“Try to get some analysis of what’s leading him to all of these problems,” he said gently. “In one way, all you can do is be there for him as a family, and let him know that he’s loved and then try to get to the bottom of it. Telling him he’s OK won’t solve it.”

“God loves him, but desires him to be healthy,” agreed Pastor Scot Sorensen of St. John’s Lutheran Church. Quoting Christian author Max Lucado, he said, “‘God loves you just the way you are, but loves you too much to let you stay that way.’ The child needs to hear the message that he’s loved, period. But the bigger issue is: Why is this child the symptom-bearer for this family?”

Father Michael Kiernan urged families to go beyond appeasing a troubled child; try to get the root of the problem.

SN&R Photo By Larry Dalton

Sorensen, who was born and raised in the Lutheran faith and has 23 years of ordained experience in the ministry, explained that the child is the weakest member of the family system.

“If this family is part of my community, I’d probably have access to the family and could help get them counseling—not for the child,” he clarified, “but for the parents … and my entree to them is that I can be a caring, compassionate truth-teller to say, ‘For a 6-year-old to carry this much anxiety, something else is going on here.’”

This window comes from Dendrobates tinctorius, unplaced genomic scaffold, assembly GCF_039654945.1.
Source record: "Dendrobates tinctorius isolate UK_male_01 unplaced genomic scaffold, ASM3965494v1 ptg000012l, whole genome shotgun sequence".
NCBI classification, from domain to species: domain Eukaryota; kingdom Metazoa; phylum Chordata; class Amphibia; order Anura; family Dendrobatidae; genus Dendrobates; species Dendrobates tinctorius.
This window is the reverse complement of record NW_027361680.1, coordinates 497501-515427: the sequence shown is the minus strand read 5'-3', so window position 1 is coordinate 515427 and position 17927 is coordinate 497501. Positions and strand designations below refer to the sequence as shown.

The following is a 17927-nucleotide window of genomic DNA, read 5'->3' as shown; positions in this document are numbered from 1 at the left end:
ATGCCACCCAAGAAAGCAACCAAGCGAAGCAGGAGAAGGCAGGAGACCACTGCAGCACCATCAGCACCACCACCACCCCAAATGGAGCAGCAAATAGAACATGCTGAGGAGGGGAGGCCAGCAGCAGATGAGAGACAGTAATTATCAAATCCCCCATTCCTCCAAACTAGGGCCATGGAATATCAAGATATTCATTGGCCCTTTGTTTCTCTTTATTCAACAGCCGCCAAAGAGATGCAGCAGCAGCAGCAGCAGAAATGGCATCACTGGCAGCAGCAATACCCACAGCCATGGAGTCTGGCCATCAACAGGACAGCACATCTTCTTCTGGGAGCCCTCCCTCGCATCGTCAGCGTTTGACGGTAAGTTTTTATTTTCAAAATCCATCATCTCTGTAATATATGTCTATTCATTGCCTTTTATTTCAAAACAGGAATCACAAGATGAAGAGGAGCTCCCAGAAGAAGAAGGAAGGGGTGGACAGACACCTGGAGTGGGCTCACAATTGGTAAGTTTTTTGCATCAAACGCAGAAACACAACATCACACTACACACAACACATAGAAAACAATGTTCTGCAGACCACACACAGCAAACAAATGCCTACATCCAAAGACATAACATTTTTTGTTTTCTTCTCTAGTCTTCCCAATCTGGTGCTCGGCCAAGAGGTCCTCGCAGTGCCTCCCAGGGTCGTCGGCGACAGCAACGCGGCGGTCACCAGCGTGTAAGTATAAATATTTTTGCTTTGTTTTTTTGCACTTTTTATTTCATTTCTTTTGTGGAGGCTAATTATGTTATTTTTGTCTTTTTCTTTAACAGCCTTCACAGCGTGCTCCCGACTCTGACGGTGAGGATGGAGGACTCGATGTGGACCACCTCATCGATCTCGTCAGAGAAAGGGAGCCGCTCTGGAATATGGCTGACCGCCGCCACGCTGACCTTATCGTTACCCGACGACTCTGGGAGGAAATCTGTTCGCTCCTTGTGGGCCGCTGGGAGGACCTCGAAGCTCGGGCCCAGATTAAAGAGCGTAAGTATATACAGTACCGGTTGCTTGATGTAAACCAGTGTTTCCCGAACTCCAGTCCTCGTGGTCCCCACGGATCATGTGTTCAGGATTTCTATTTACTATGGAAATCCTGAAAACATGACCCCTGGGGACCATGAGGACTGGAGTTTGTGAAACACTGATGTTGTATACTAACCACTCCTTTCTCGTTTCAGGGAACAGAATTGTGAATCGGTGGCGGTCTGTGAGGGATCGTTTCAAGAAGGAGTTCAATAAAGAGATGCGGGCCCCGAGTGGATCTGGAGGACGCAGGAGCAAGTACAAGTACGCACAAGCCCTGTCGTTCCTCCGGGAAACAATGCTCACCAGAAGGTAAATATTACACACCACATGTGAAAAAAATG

Sorensen suggested another possibility, that the problem could have its origins a generation above, in an unresolved relationship between the parent and one of their parents.

“Sometimes, as a pastor, we do have multiple generations attend the same parish,” said Sorensen, “and then we’re able to see things—not to solve them, but we can see patterns and go, ‘Hey, let’s see, Dad and his mom are really estranged, and now this son’s having problems. What would happen if Dad got his act together with his parents? Is that anxiety being carried into the relationship with the son?’”

Fortunately, “you only need to work with the most motivated person in the [family] system, and the whole system will change,” Sorensen continued. “If one person changes their behavior, it affects everything. If the parent starts functioning differently, however that is, it will have an effect on everyone else in the family.”

Sorensen then returned to the Lucado quote in how he would address the afflicted boy in question: “‘God loves you, and [he] loves you too much for you to be in this kind of pain, because clearly you are. And there needs to be a way out.’ And then I’m gonna turn to the parents and say, ‘What are you gonna do about this? It’s not the kid who needs to get fixed.’”